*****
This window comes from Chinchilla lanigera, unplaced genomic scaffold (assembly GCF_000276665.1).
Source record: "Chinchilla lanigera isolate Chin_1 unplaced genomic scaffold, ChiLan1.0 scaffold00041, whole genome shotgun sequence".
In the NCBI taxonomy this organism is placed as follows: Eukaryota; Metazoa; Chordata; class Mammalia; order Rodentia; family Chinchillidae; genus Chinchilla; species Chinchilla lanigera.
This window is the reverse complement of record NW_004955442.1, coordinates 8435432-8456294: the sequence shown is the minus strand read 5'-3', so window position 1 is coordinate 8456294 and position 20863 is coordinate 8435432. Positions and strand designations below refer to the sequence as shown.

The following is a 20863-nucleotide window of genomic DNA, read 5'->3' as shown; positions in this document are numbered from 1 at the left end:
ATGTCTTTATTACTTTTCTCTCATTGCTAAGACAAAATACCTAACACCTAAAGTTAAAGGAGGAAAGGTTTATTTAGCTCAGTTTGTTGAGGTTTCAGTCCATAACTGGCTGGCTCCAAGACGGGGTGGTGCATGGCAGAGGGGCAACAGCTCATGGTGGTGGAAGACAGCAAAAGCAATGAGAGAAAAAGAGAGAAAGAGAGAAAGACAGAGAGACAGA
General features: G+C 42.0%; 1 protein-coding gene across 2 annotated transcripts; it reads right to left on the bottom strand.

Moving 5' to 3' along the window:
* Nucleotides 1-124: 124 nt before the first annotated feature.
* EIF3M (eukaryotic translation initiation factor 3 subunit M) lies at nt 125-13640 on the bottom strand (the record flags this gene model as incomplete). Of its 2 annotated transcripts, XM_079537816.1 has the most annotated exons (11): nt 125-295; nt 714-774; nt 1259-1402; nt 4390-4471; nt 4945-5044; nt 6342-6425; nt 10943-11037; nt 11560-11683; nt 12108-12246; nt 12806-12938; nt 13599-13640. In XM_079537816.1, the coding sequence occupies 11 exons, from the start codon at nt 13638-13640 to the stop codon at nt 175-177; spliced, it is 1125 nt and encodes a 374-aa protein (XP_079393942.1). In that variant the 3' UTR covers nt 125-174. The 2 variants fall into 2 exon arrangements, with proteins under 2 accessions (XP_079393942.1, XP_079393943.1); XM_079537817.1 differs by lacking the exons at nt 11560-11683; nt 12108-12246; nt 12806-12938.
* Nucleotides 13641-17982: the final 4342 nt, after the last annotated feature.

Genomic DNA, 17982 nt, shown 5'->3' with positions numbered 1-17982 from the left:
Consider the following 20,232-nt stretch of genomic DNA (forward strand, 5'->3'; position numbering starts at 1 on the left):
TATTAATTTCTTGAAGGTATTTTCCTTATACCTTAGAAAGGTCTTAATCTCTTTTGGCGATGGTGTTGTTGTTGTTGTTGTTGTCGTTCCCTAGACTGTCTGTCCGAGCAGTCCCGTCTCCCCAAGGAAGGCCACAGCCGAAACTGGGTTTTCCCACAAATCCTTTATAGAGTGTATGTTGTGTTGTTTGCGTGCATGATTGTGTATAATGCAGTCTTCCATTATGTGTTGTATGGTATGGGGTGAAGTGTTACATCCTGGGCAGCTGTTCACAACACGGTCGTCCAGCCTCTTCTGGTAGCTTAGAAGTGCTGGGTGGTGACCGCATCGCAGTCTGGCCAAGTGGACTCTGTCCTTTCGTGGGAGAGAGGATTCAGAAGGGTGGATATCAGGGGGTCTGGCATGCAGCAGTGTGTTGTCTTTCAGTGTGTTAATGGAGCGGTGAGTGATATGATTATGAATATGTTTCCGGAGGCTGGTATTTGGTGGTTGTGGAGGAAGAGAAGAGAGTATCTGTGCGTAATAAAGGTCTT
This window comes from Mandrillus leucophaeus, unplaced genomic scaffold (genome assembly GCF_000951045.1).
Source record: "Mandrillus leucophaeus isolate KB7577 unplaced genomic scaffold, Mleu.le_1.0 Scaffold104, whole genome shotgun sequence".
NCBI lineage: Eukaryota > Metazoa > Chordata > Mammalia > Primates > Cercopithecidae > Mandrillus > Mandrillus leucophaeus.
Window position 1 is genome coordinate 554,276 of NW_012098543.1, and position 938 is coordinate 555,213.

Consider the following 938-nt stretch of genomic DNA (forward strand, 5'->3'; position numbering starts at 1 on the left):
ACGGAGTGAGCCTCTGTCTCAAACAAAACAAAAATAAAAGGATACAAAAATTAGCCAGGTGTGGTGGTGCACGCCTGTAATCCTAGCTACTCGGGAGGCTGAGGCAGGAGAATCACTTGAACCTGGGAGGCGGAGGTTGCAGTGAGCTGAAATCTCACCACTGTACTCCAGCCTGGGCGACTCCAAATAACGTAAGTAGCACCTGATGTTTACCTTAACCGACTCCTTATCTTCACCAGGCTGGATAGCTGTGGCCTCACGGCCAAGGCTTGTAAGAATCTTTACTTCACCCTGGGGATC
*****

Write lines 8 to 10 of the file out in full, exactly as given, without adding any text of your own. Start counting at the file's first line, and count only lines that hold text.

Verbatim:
Moving 5' to 3' along the window:
* Nucleotides 1-124: 124 nt before the first annotated feature.
* EIF3M (eukaryotic translation initiation factor 3 subunit M) lies at nt 125-13640 on the bottom strand (the record flags this gene model as incomplete). Of its 2 annotated transcripts, XM_079537816.1 has the most annotated exons (11): nt 125-295; nt 714-774; nt 1259-1402; nt 4390-4471; nt 4945-5044; nt 6342-6425; nt 10943-11037; nt 11560-11683; nt 12108-12246; nt 12806-12938; nt 13599-13640. In XM_079537816.1, the coding sequence occupies 11 exons, from the start codon at nt 13638-13640 to the stop codon at nt 175-177; spliced, it is 1125 nt and encodes a 374-aa protein (XP_079393942.1). In that variant the 3' UTR covers nt 125-174. The 2 variants fall into 2 exon arrangements, with proteins under 2 accessions (XP_079393942.1, XP_079393943.1); XM_079537817.1 differs by lacking the exons at nt 11560-11683; nt 12108-12246; nt 12806-12938.